It is only in the last few hundred years that the English language has been standardized. For that reason, early Anglo-Saxon surnames like Roggers are characterized by many spelling variations. As the English language changed and incorporated elements of other European languages, even literate people changed the spelling of their names. The variations of the name Roggers include: Rogers, Roger, Rodger, Rodgers and others.
Early Notables of the Roggers family (pre 1700)
Distinguished members of the family include Richard Rogers (c.1550-1618), an English clergyman, a nonconformist under both Elizabeth I and James I; Henry Rogers (1583-1658), an English Anglican priest and writer, attended Jesus College, Oxford (1602) at the age of eighteen; Nathaniel Rogers (1598-1655), an English clergyman and early New England pastor; John Rogers (1630-1684), an English academic from Coggeshall, Essex who emigrated to America...
Another 64 words (5 lines of text) are included under the topic Early Roggers Notables in all our PDF Extended History products and printed products wherever possible.
Migration of the Roggers family to Ireland
Some of the Roggers family moved to Ireland, but this topic is not covered in this excerpt.
Another 70 words (5 lines of text) about their life in Ireland is included in all our PDF Extended History products and printed products wherever possible.
Roggers migration to the United States +
Many English families tired of political and religious strife left Britain for the new colonies in North America. Although the trip itself offered no relief - conditions on the ships were extremely cramped, and many travelers arrived diseased, starving, and destitute - these immigrants believed the opportunities that awaited them were worth the risks. Once in the colonies, many of the families did indeed prosper and, in turn, made significant contributions to the culture and economies of the growing colonies. An inquiry into the early roots of North American families has revealed a number of immigrants bearing the name Roggers or a variant listed above:
Roggers Settlers in United States in the 17th Century
- John Roggers, who arrived in Virginia in 1650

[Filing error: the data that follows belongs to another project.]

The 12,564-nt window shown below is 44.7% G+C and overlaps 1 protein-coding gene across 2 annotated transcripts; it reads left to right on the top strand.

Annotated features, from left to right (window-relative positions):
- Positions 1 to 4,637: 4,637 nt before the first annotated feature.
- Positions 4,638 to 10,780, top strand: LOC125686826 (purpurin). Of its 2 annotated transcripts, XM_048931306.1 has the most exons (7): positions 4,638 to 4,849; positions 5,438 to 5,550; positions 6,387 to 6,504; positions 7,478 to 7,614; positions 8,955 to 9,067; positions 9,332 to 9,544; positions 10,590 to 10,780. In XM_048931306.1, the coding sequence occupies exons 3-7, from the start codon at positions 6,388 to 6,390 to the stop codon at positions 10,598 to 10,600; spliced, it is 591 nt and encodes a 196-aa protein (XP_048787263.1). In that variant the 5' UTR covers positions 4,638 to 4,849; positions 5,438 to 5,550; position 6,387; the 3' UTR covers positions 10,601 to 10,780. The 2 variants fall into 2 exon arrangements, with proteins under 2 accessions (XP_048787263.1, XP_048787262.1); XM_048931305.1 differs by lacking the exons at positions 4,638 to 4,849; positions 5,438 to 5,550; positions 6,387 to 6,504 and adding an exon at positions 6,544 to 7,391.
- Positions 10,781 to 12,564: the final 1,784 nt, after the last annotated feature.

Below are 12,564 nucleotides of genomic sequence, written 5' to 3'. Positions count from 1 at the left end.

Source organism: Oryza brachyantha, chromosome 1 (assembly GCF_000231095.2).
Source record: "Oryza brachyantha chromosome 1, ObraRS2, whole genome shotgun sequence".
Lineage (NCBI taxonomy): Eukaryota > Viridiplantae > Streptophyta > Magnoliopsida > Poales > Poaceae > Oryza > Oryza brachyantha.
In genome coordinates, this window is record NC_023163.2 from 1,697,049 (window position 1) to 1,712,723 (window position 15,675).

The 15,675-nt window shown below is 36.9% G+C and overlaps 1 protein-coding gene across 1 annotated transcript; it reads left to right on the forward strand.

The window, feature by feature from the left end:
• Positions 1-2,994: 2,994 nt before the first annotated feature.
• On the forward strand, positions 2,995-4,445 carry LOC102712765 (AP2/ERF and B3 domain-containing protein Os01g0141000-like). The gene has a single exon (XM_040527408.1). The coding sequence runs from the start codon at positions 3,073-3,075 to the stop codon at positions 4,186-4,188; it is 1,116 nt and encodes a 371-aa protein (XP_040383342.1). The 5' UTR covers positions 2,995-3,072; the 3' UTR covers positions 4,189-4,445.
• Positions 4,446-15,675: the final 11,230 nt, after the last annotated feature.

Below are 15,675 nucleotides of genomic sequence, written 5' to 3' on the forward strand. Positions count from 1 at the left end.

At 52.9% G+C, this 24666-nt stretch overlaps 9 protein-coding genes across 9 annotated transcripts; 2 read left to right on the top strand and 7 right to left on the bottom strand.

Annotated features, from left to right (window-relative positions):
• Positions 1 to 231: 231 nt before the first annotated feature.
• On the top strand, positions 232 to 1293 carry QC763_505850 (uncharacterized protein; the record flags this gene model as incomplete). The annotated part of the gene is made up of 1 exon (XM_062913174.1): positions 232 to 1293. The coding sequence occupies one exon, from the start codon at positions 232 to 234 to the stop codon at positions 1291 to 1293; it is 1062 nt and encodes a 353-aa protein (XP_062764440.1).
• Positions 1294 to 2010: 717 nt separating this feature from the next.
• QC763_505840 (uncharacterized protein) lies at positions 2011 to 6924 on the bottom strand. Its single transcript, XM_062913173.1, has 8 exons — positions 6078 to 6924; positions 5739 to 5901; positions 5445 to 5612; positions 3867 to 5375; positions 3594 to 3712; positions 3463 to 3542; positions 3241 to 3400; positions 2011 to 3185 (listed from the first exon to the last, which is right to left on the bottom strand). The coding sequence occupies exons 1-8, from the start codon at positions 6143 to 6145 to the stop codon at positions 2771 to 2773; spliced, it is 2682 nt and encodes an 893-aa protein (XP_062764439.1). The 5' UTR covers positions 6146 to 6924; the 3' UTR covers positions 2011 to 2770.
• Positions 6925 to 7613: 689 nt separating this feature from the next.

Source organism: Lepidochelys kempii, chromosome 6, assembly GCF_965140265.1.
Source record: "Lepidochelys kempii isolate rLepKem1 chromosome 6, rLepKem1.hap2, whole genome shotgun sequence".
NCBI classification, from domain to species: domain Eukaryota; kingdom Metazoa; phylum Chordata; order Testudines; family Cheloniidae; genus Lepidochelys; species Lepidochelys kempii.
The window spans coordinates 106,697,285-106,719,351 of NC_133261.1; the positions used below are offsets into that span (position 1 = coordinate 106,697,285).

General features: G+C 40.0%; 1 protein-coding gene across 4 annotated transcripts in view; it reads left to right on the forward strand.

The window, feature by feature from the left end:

- Mary Roggers, who landed in Virginia in 1651 
Related Stories +
The Roggers Motto +
The motto was originally a war cry or slogan. Mottoes first began to be shown with arms in the 14th and 15th centuries, but were not in general use until the 17th century. Thus the oldest coats of arms generally do not include a motto. Mottoes seldom form part of the grant of arms: Under most heraldic authorities, a motto is an optional component of the coat of arms, and can be added to or changed at will; many families have chosen not to display a motto.
Motto: Nos Nostraque Deo
Motto Translation: We and ours to God.
- ^ Black, George F., The Surnames of Scotland Their Origin, Meaning and History. New York: New York Public Library, 1946. Print. (ISBN 0-87104-172-3)
- ^ Bardsley, C.W, A Dictionary of English and Welsh Surnames: With Special American Instances. Wiltshire: Heraldry Today, 1901. Print. (ISBN 0-900455-44-6)
- ^ Dickinson, F.H., Kirby's Quest for Somerset of 16th of Edward the 3rd London: Harrison and Sons, Printers in Ordinary to Her Majesty, St, Martin's Lane, 1889. Print.
- ^ Guppy, Henry Brougham, Homes of Family Names in Great Britain. 1890. Print.
- ^ Lower, Mark Anthony, Patronymica Britannica, A Dictionary of Family Names of the United Kingdom. London: John Russel Smith, 1860. Print.
- ^ Smith, George (ed), Dictionary of National Biography. London: Smith, Elder & Co., 1885-1900. Print
- ^ Filby, P. William, Meyer, Mary K., Passenger and immigration lists index : a guide to published arrival records of about 500,000 passengers who came to the United States and Canada in the seventeenth, eighteenth, and nineteenth centuries. 1982-1985 Cumulated Supplements in Four Volumes Detroit, Mich. : Gale Research Co., 1985, Print (ISBN 0-8103-1795-8)